Birmingham Heat - RSPCA Great DebateSchools from Birmingham, Reading and Leeds have qualified for the finale of a prestigious debating competition, to take place at Westminster’s Church House.

The RSPCA has been hosting Great Debate events, with school children debating a host of animal welfare topics at “centres of citizenship and democracy” across England.

15 teams from ten schools have competed in three England heats – with six schools winning through and reaching June’s final.

Debates aim to inspire school pupils to research, explore and discuss animal welfare and learn key lessons in citizenship. Two schools qualified from each of the heats – and the successful schools were:

  • King Edward VI Five Ways School, Birmingham

  • Harborne Academy, Birmingham

  • Highdown School, Reading

  • Reading Girls School, Reading

  • Dixons Trinity Chapeltown, Leeds

  • Roundhay School, Leeds

The schools debated a range of topics – including the impact of the UK’s withdrawal from the European Union to animals, breed-specific legislation, the keeping of primates as pets, an NHS for animals and animal welfare in education.

Pupils taking part also learned more about the RSPCA and animal welfare in England, with an interactive quiz – utilising voting technology, and providing further lessons in citizenship and democracy.

Schools appointed media officers, who had the chance to nurture their own journalistic skills in the field of animal welfare, supporting their classmates and informing the public about the debate by live-tweeting and reporting on proceedings.

Heats took place at decision-making hubs across England – at Reading Civic Offices, Leeds Civic Hall and at Birmingham City Council; chosen for the role they play in making key decisions about the lives of young people, animals and the wider local community.

The Great Debate events form part of the RSPCA’s flagship Generation Kind initiative – a set of ambitious, innovative projects that aim to nurture and encourage the values of kindness and compassion towards all animals within children and young people.

RSPCA first launched the Great Debate in Wales in 2015 at the National Assembly for Wales. Since then, the scheme has expanded into England – and more pupils have taken part in 2019 than ever before.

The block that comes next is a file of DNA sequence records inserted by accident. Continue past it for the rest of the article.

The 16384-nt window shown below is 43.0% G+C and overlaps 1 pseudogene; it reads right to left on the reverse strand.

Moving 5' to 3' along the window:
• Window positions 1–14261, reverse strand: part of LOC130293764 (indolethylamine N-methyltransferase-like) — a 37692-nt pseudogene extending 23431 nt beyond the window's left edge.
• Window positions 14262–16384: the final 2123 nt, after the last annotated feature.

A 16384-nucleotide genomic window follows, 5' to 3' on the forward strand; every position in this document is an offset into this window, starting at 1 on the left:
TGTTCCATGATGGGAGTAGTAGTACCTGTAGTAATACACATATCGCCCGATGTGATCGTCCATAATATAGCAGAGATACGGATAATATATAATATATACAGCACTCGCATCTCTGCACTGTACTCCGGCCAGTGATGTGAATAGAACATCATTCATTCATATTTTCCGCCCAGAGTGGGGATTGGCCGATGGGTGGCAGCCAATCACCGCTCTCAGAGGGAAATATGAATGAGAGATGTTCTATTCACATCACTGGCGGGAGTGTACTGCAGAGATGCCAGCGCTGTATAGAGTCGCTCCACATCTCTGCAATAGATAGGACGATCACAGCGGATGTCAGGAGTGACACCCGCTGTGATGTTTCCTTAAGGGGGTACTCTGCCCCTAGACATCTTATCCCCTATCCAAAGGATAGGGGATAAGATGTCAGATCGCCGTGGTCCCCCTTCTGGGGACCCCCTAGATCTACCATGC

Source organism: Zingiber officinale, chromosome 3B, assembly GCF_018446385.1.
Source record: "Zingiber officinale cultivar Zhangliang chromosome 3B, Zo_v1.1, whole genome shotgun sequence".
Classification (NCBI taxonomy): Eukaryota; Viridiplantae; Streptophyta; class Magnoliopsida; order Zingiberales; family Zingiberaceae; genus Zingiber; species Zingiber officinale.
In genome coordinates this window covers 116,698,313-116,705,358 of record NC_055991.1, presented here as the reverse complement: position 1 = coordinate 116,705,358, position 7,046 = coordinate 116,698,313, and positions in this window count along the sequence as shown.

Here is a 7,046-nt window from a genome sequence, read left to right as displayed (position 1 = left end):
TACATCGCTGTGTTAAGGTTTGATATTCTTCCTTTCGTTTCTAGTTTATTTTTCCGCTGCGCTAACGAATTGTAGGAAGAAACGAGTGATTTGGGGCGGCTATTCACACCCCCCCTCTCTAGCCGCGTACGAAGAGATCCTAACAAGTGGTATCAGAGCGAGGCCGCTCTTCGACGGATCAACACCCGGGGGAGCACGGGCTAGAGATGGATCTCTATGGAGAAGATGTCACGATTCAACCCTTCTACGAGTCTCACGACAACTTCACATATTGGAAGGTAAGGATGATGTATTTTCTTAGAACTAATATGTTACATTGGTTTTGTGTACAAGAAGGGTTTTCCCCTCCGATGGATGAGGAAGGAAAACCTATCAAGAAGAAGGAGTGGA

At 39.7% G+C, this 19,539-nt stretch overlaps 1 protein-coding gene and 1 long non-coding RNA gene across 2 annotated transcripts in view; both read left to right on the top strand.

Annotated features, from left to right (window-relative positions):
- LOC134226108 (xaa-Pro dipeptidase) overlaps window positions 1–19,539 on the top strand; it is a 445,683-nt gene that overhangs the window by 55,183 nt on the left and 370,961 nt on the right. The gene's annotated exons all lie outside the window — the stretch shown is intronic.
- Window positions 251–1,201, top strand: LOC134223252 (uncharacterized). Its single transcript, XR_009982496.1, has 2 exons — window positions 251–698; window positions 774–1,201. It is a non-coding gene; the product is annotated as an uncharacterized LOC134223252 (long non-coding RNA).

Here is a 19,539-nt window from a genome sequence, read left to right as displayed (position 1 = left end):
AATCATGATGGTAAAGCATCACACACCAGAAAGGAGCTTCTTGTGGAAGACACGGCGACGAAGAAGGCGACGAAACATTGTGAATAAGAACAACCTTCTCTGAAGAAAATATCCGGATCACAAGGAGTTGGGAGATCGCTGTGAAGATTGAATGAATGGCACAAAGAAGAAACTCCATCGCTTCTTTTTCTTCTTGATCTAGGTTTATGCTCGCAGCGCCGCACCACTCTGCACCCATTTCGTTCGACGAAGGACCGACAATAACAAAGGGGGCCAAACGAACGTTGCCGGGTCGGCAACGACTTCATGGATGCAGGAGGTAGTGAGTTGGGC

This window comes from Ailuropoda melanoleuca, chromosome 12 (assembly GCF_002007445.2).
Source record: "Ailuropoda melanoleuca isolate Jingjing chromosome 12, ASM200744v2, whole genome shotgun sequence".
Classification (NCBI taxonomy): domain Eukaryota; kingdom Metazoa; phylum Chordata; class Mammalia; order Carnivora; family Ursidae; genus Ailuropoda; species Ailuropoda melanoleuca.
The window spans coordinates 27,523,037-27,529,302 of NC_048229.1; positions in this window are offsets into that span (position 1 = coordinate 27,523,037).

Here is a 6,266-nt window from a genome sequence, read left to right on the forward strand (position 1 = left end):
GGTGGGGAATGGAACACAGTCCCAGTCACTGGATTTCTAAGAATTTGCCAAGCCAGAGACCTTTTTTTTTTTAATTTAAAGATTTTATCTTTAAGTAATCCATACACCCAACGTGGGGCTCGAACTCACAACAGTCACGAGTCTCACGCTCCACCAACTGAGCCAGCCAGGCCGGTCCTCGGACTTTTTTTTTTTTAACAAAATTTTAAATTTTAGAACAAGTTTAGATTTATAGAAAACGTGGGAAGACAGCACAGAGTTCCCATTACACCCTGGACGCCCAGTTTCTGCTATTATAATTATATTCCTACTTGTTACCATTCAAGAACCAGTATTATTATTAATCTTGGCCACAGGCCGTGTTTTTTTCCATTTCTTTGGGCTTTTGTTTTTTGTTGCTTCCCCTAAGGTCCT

Heats have also taken place across Wales – in Cardiff, Port Talbot, Llandudno, Haverfordwest and Merthyr –  with a finale for Wales’ schools due to take place in Cardiff later this year, too.

Sarah Vining, RSPCA events manager, said: “The RSPCA is delighted to have hosted Great Debate events in England, giving young people the opportunity to develop their debating skills and learn about animal welfare at centres of citizenship and democracy.

“The standard of debating was exceptionally high – with the passion, interest and enthusiasm the young people have for animal welfare clear to see. That’s why the Great Debate programme is such an important part of our new Generation Kind initiative.

“Huge congratulations must go to Birmingham’s King Edward VI Five Ways School and Harborne Academy, Reading’s Highdown School and Reading Girls School, Leeds’ Dixons Trinity Chapeltown and Leeds’ Roundhay School, who will now participate in the grand finale in London.

“From developing empathy and compassion, encouraging greater understanding of animal welfare, and nurturing skills in public speaking, negotiating and in journalism, we hope these events will leave a lasting legacy to all attendees.

“England’s Great Debate grand final takes place at Church House – just a stone’s throw from the Houses of Parliament, a venue which has played such an important role both in setting animal welfare laws for the country. School pupils will this time debate whose responsibility animal welfare is, and we cannot wait to hear more inspirational contributions from the animal ambassadors of the future.”

Additional information on the RSPCA’s Generation Kind scheme is available online.